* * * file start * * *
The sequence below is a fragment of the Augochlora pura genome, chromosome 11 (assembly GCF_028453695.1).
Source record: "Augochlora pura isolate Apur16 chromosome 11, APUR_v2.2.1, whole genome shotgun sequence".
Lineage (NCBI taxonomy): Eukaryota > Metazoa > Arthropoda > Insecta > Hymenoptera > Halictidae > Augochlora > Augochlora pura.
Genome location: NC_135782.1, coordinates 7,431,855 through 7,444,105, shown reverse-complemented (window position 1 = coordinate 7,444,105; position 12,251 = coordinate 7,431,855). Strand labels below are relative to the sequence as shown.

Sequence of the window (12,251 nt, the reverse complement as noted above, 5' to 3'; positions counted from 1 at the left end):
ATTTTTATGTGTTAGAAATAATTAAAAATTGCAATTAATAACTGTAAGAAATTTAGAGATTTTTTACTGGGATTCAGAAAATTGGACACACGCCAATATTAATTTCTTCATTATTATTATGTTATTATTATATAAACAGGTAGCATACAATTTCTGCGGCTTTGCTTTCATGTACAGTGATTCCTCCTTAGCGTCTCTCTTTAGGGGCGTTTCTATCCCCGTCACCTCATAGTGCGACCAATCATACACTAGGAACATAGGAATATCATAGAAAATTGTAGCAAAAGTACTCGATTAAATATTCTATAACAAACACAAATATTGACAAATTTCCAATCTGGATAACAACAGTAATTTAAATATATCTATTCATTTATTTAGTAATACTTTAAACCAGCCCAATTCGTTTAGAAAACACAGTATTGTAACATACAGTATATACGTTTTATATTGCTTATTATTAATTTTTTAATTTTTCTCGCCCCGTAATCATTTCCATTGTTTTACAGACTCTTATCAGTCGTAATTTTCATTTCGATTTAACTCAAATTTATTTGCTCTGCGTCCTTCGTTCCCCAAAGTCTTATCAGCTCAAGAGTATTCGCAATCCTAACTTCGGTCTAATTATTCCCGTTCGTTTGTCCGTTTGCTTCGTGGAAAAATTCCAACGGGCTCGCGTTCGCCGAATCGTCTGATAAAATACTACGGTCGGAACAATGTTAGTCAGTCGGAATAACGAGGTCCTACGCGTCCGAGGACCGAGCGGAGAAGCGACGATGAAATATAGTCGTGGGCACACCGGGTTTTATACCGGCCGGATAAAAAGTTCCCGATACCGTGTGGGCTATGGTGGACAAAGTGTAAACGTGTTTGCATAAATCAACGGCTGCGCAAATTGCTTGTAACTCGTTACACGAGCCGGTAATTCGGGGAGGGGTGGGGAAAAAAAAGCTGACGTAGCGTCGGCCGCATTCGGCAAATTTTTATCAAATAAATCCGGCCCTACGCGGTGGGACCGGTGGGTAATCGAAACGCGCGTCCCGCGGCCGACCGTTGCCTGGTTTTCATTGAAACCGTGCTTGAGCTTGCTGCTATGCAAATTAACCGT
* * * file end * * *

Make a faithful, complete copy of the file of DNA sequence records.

The sequence below is a fragment of the Augochlora pura genome, chromosome 11 (assembly GCF_028453695.1).
Source record: "Augochlora pura isolate Apur16 chromosome 11, APUR_v2.2.1, whole genome shotgun sequence".
Lineage (NCBI taxonomy): Eukaryota > Metazoa > Arthropoda > Insecta > Hymenoptera > Halictidae > Augochlora > Augochlora pura.
Genome location: NC_135782.1, coordinates 7,431,855 through 7,444,105, shown reverse-complemented (window position 1 = coordinate 7,444,105; position 12,251 = coordinate 7,431,855). Strand labels below are relative to the sequence as shown.

Sequence of the window (12,251 nt, the reverse complement as noted above, 5' to 3'; positions counted from 1 at the left end):
ATTTTTATGTGTTAGAAATAATTAAAAATTGCAATTAATAACTGTAAGAAATTTAGAGATTTTTTACTGGGATTCAGAAAATTGGACACACGCCAATATTAATTTCTTCATTATTATTATGTTATTATTATATAAACAGGTAGCATACAATTTCTGCGGCTTTGCTTTCATGTACAGTGATTCCTCCTTAGCGTCTCTCTTTAGGGGCGTTTCTATCCCCGTCACCTCATAGTGCGACCAATCATACACTAGGAACATAGGAATATCATAGAAAATTGTAGCAAAAGTACTCGATTAAATATTCTATAACAAACACAAATATTGACAAATTTCCAATCTGGATAACAACAGTAATTTAAATATATCTATTCATTTATTTAGTAATACTTTAAACCAGCCCAATTCGTTTAGAAAACACAGTATTGTAACATACAGTATATACGTTTTATATTGCTTATTATTAATTTTTTAATTTTTCTCGCCCCGTAATCATTTCCATTGTTTTACAGACTCTTATCAGTCGTAATTTTCATTTCGATTTAACTCAAATTTATTTGCTCTGCGTCCTTCGTTCCCCAAAGTCTTATCAGCTCAAGAGTATTCGCAATCCTAACTTCGGTCTAATTATTCCCGTTCGTTTGTCCGTTTGCTTCGTGGAAAAATTCCAACGGGCTCGCGTTCGCCGAATCGTCTGATAAAATACTACGGTCGGAACAATGTTAGTCAGTCGGAATAACGAGGTCCTACGCGTCCGAGGACCGAGCGGAGAAGCGACGATGAAATATAGTCGTGGGCACACCGGGTTTTATACCGGCCGGATAAAAAGTTCCCGATACCGTGTGGGCTATGGTGGACAAAGTGTAAACGTGTTTGCATAAATCAACGGCTGCGCAAATTGCTTGTAACTCGTTACACGAGCCGGTAATTCGGGGAGGGGTGGGGAAAAAAAAGCTGACGTAGCGTCGGCCGCATTCGGCAAATTTTTATCAAATAAATCCGGCCCTACGCGGTGGGACCGGTGGGTAATCGAAACGCGCGTCCCGCGGCCGACCGTTGCCTGGTTTTCATTGAAACCGTGCTTGAGCTTGCTGCTATGCAAATTAACCGT